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I know I could google it, but…

Grace was just sticking things to the magnetic knife board, and asked me why an iron tablet wouldn’t stick (yeah, don’t even ask where she got hold of an iron tablet :( ). Anyway, I have no idea - thought it was a really good question. Anyone know the answer?

Angie

http://www.etsy.com/shop/WashedUpFamily Sea Glass Jewellery from the beautiful South Coast[/color]

http://washedupfamily.blogspot.co.uk/

http://www.etsy.com/shop/NannieCool , http://nanniecool.yolasite.com Nannie Cool - for beautiful slings, playsilks, toys, nappy wraps and accessories made by Grace’s Nannie. All designs are “Approved by Grace”

http://bournemouthattachmentparents.blogspot.com/

no idea either but saw or heard somewhere many moons ago that if you crushed an iron fortified cerial,think they used weetabix?and pass a magnet over it you get a residue on the magnet(iron?),dont know if it works,never tried it,but if she has a magnet to hand…..... wink x

LETS no42

because your magnet isn’t strong enough.
Iron tablets are magnetic, but not to the naked eye so to speak or you’d need a mighty strong iron tablet.

Ahh, we have some super super strong magnets my husband uses for magic (as in, keep this in a sealed wooden box, if it comes into contact with metal you will *never* be able to move it!). We will give it a go with one of them!

And we’ll try the weetabix trick!

Thank you!

Angie

http://www.etsy.com/shop/WashedUpFamily Sea Glass Jewellery from the beautiful South Coast[/color]

http://washedupfamily.blogspot.co.uk/

http://www.etsy.com/shop/NannieCool , http://nanniecool.yolasite.com Nannie Cool - for beautiful slings, playsilks, toys, nappy wraps and accessories made by Grace’s Nannie. All designs are “Approved by Grace”

http://bournemouthattachmentparents.blogspot.com/

lol only stopped by for a soup recipe….

ok, I’ll try to give a simple explanation of how magnetism works. I don’t know how much Grace knows already. Shout if you want me to simplify further or clarify. I’m trying to remember how old she is-5 or so?

Iron is made of atoms. Atoms are kind of like a universe: they have electrons, which are a bit like their planets, going around their nucleus, which is a bit like a sun, in the middle.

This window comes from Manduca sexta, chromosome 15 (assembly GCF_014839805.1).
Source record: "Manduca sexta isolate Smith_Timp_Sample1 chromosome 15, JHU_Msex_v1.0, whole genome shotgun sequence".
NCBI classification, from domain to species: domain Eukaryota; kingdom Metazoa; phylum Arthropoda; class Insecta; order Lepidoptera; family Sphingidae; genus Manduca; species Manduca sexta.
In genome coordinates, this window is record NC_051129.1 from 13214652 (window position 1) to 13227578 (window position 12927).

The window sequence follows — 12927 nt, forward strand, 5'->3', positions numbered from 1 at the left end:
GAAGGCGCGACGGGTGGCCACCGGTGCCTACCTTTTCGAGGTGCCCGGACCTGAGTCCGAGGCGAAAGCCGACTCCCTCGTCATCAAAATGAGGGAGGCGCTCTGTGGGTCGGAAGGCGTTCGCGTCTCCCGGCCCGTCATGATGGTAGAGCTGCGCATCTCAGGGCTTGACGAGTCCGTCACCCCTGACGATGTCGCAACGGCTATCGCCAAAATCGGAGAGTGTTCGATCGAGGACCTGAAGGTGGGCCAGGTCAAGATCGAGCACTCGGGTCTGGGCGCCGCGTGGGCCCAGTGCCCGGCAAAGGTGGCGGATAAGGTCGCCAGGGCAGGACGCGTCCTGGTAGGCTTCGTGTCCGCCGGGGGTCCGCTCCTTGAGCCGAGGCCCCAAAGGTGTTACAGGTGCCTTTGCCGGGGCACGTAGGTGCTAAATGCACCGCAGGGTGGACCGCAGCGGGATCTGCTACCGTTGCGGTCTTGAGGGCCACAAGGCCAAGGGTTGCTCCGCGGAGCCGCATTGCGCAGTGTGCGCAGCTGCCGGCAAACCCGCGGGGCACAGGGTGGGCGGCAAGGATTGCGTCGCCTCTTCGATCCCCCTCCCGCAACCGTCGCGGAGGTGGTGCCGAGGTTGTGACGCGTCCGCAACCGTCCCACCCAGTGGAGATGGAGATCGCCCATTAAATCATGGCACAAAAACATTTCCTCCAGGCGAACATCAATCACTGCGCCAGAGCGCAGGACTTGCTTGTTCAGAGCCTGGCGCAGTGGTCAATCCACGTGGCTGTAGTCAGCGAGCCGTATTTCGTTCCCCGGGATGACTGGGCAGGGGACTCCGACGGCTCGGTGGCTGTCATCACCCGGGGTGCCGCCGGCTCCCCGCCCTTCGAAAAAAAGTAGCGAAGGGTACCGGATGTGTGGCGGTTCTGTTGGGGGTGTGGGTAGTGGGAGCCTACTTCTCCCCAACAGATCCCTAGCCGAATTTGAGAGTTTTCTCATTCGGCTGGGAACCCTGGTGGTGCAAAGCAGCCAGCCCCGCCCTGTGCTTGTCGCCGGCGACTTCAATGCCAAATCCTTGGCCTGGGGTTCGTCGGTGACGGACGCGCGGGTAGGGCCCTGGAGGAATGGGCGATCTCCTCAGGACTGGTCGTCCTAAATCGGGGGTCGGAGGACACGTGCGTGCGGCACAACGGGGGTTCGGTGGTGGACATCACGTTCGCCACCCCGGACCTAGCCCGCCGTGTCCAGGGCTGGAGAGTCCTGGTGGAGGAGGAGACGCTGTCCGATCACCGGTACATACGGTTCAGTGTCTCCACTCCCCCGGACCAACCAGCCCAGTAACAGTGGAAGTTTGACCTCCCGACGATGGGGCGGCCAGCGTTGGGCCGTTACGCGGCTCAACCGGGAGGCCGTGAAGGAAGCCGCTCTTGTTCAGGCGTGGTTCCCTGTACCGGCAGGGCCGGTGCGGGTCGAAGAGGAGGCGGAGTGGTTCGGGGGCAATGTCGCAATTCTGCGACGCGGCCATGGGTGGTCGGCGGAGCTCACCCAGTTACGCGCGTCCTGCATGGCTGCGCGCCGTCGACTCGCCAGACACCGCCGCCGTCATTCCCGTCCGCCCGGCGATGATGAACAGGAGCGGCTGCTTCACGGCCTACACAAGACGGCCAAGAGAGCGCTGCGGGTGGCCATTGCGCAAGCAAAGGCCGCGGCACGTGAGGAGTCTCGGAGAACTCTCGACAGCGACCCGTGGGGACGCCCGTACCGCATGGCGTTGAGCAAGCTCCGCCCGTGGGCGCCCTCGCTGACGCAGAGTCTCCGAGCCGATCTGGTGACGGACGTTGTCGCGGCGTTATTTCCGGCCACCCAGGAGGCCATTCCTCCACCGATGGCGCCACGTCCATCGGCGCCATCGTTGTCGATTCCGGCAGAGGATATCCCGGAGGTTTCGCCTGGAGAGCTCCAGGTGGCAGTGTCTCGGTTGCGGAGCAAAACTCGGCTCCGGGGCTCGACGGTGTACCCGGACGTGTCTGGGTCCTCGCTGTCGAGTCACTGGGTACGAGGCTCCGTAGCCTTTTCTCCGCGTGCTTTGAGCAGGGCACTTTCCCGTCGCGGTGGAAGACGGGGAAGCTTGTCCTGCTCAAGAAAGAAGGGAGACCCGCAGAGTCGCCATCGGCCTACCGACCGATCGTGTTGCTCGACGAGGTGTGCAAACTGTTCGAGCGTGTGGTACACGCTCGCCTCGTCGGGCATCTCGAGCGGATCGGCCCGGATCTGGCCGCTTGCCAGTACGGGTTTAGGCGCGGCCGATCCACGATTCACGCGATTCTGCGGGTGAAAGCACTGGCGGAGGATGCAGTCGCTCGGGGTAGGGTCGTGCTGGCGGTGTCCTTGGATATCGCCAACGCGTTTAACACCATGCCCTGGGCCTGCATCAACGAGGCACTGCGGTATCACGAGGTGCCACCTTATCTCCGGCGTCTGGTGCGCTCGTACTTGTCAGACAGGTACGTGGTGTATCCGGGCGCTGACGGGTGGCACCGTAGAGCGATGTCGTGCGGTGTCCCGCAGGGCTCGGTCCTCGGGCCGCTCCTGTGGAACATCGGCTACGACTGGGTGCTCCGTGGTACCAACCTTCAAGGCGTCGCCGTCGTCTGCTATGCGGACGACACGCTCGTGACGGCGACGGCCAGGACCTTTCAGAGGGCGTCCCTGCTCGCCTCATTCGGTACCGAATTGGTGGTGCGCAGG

Think of electrons as like little magnets. When they are opposite each other in their orbit, they cancel each other out. But if there is an electron without another in its orbit to cancel it out, it can be a bit magnetic. One side has more magnetism than the other so its not all being cancelled out.

For some materials, you can make all their electrons line up permanently so that their electrons are always on the same side, they don’t cancel each other out, and you always have a strong magnet. (basically, you zap the metal with electricity). For this to work, your atom needs to have the electrons in certain orbits, and only a few metals have this, with iron being the main one.

This is extraordinarily hard to explain without drawing it! I’m not sure how clear this is, but let me know if I can make anything clearer. If you wanted to google this further, the particular type of strong, permanent magnetism in iron is called ferromagnetism.

hth x

ETA oh hang on I might have misread the question. Is she saying, why doesn’t iron stick to a magnet, not how do magnets work? I’ve never heard of a non-magnetic iron before, the only thing I can think of is that it might have been weakly magnetised in the past and be repelling (you can test that-flip it over and see if it attracts the magnet on the other side).

Not all iron is magnetic, it needs to be magnetised (which is when you make the electrons line up) first.

As to why? Why does this magnetic force exist? We don’t know. Its one of the universe’s mysteries.

ETA2: Hang on you mean a little iron tablet? Like what you eat? Sorry, totally misunderstood. There are two possibilities, I don’t know which is right. Either, the iron is just in too low quantities/too mixed up to notice an effect. There probably will be an effect, just not on you’d notice. Or, the iron is in a compound, ie attached to another substance, which cancels out the effect. I think its fairly common to deliver supplements in a form for the body to break them down, so for it possibly not to be pure iron you have there.

Sorry for getting the question wrong! Let me know if I can explain more clearly, I’m only half awake here.

Edith - I love you! That whole post was amazing smile

Becks - 08 October 2013 06:13 AM

Edith - I love you! That whole post was amazing smile

Ditto!!!

Just to add, the iron in an iron tablet is probably incredibly weak, otherwise think of all the xray machines and stuff that’d go crazy at airports with the people on iron supplements walking through them!

It’s just because it’s a really low concentrate as far I as I remember and you’d need a laboratory strength magnet to see any attraction of the tablet’s dust particles!

However, it’d be worth crushing one and running a super strong magnet over it to see if you can attract any particles! Oh and then uploading a picture!

EDITH!!!!!!!!  I have missed you!

Edith, that’s an amazing reply! Yes, it’s an iron tablet that my 4 year old was playing with and trying to stick to a magnetic surface (bad mummy!). I think we will have a go crushing it up and trying a stronger magnet - and give the weetabix trick a go too!

Thanks everyone!

Angie

http://www.etsy.com/shop/WashedUpFamily Sea Glass Jewellery from the beautiful South Coast[/color]

http://washedupfamily.blogspot.co.uk/

http://www.etsy.com/shop/NannieCool , http://nanniecool.yolasite.com Nannie Cool - for beautiful slings, playsilks, toys, nappy wraps and accessories made by Grace’s Nannie. All designs are “Approved by Grace”

http://bournemouthattachmentparents.blogspot.com/

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